Valley Youth House hosts couchesdontcount campaign
A vacant couch sat in front of the Barnes and Noble on the corner of 18th and Walnut streets, directly across from Rittenhouse Square and its farmer’s market. Decorated with multicolored pillows and messages written on cardboard: Mostly statistical information and the hashtags #CouchesDontCount and #ValleyYouthHouse.
Members of the Valley Youth House talked among themselves Tuesday, smiling and wishing those who passed them by and only glimpsed at their messages for a few short minutes.
“Here we have a couch and we decided to bring a couch to the street because a lot of homeless youth are couch surfing,” Valerie Johnson, assistant director of development at Valley Youth House said. “They’re staying with friends, they’re staying with acquaintances and they’re living in abandoned buildings.”
CouchesDontCount is an advocacy campaign launched in October 2015 to raise awareness of young people experiencing homelessness who identify as LGBTQ (lesbian, gay, bisexual, transsexual and queer).
Part of a week-long set of “pop-up” events around the city, Johnson said that though it’s not a “in-your-face” problem, Valley Youth House decided to bring a couch to a street, where you would normally expect to see someone who is experiencing homelessness, as a way of putting a face on “this invisible population.”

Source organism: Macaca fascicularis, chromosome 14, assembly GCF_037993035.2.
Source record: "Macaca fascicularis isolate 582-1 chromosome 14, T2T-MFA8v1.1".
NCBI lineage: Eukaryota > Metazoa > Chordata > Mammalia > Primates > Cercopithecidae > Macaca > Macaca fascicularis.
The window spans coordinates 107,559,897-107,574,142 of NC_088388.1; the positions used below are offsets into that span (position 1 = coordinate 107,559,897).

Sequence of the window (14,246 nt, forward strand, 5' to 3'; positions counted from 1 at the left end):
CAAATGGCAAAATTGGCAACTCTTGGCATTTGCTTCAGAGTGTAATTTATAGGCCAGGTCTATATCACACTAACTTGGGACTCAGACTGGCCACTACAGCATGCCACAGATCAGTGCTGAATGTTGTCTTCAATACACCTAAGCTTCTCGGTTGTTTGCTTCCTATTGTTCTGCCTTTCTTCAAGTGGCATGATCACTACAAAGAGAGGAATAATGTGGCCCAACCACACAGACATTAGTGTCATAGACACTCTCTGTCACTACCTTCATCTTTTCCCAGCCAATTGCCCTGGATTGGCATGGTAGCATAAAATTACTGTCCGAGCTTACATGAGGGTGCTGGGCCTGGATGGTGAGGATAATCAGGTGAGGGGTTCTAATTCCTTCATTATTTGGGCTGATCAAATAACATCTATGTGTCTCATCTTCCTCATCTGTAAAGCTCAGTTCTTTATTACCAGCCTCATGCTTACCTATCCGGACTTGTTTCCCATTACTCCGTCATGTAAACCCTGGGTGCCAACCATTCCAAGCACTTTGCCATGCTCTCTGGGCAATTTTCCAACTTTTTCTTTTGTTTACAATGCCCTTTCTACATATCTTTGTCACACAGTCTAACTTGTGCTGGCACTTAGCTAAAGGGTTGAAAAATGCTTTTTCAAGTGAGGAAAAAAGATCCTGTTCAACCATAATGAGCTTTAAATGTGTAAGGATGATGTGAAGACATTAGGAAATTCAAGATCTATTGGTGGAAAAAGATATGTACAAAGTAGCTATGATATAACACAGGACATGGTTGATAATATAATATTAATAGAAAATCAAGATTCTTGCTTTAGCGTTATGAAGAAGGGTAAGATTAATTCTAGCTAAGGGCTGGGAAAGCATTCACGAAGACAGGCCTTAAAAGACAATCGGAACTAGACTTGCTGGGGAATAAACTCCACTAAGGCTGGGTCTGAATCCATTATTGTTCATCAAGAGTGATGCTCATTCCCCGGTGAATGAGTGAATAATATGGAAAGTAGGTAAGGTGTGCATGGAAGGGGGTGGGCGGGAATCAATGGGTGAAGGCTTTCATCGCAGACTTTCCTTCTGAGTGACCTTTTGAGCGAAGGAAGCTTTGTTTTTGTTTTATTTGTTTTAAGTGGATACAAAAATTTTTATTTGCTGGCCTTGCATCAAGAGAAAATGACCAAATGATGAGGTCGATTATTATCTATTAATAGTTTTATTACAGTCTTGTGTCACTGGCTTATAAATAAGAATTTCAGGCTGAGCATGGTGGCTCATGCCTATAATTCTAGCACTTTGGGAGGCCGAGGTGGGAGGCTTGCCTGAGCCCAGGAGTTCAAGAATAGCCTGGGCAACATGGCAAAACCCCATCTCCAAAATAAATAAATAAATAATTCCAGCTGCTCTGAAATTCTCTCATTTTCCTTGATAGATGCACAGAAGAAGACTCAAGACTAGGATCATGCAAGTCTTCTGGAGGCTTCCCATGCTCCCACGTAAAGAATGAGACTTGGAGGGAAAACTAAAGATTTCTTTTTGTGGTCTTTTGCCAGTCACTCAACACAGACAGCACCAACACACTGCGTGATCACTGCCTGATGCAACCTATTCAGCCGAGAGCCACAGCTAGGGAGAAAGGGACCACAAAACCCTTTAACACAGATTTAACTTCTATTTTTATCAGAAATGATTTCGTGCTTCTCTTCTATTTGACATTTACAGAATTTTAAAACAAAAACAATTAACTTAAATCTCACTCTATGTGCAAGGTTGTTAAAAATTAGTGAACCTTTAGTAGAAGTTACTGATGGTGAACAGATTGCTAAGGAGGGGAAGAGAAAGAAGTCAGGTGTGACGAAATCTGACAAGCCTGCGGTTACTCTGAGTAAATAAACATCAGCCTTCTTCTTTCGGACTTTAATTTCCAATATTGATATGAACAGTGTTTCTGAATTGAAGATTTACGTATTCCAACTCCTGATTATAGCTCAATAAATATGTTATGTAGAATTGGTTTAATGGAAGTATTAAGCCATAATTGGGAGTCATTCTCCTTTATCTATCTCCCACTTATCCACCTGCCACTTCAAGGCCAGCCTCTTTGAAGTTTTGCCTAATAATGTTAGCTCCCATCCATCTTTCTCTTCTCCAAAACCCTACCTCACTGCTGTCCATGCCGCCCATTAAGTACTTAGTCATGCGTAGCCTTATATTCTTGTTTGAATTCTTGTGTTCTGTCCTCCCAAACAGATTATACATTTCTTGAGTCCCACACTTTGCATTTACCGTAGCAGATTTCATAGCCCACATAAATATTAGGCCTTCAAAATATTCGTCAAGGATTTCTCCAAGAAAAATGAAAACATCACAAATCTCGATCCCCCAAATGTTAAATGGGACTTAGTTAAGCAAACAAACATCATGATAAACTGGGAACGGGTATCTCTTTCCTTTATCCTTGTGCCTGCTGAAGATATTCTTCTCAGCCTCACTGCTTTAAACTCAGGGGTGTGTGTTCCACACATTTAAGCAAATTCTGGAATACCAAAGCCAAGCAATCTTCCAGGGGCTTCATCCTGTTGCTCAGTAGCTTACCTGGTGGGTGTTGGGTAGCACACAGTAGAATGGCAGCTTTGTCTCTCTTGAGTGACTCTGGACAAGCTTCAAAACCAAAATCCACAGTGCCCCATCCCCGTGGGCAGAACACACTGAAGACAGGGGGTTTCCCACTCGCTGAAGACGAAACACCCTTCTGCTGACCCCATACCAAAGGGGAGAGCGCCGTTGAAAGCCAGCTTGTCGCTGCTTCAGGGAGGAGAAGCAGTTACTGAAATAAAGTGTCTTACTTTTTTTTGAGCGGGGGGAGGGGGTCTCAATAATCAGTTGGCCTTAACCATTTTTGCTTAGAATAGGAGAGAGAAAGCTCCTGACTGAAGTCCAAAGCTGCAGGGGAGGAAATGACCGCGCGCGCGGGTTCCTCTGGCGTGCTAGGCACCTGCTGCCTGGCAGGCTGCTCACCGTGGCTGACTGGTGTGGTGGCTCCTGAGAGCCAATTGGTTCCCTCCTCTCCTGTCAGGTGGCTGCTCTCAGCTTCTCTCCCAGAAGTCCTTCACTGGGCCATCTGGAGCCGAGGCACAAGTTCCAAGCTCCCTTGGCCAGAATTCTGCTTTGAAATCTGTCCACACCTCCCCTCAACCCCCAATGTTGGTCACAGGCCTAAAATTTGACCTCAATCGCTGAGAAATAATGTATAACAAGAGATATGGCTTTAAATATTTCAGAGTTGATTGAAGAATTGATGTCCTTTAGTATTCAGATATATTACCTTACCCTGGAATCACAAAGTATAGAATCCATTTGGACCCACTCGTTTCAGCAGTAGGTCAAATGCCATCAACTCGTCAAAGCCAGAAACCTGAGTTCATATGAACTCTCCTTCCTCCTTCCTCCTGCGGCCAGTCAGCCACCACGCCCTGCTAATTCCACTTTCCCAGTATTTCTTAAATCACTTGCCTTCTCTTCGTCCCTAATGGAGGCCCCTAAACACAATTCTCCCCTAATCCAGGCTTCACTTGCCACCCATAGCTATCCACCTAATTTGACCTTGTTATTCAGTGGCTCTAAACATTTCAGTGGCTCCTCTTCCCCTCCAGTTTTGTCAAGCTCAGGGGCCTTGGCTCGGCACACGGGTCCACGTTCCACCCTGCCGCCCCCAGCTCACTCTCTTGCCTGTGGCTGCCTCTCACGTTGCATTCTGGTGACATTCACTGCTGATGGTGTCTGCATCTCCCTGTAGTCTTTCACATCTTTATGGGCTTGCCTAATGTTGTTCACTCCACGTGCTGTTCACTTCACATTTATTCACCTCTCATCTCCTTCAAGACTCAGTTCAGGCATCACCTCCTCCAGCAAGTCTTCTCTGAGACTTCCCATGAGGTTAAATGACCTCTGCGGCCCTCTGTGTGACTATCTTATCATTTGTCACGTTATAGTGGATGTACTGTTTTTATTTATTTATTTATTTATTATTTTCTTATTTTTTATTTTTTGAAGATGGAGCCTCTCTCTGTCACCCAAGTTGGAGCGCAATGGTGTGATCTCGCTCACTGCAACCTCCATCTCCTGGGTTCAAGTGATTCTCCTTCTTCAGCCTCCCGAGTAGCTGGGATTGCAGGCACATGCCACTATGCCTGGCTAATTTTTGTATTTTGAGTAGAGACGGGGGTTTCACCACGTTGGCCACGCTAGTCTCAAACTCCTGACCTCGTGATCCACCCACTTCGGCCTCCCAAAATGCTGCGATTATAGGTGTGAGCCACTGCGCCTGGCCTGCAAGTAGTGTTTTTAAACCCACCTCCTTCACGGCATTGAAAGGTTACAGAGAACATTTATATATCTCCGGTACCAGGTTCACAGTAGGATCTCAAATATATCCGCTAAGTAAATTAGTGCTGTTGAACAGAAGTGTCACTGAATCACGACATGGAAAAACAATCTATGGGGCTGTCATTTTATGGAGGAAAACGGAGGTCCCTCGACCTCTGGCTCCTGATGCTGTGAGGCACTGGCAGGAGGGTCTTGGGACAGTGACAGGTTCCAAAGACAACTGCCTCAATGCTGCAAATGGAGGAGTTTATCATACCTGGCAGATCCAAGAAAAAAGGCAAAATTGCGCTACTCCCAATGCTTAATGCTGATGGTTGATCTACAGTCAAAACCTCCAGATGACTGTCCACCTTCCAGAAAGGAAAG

There were moments Tuesday when an individual or two would stop to look at the couch, reading the messages that it displayed before walking off to tend to the rest of their day. One person even donated a few dollars to assist with the programs at Valley Youth House.
“Honestly, youth homelessness in Philadelphia is a big issue,” Johnson said. “City Council hosted a hearing at the end of April to talk through the fact that it’s happening and that we need to find a solution. We need to provide them with some support, they’re the future of Philadelphia.”
“The numbers are ridiculously staggering,” Owens said. “It’s particular community and subgroups that can almost be preventable if people weren’t being kicked out of their homes. The majority of the youth that are LGBTQ that are being homeless right now in this city is because their parents have not accepted their identity or sexual orientation and they’re kicking them out because of it.”
Owens added that with the week-long “pop-ups,” he wants to let people know that reciting that “couches don’t count,” the message that is also being talked about is another form of homelessness called housing insecurity.
“See, people think that homelessness is something that only is a situation which somebody is begging for money or panhandling, but homelessness is by definition one who does not have secure housing,” Owens said. “So there is a lot of LGBTQ youth who find themselves at houses and a lot of locations where they are not being identified. So they’ll be ‘rooming’ with a friend for two weeks and then they have to go to another house, then they have to go to a shelter so they’re hopping around a lot to different locations in order to survive. That is an issue, that is form of homeless and a very vulnerable situation.”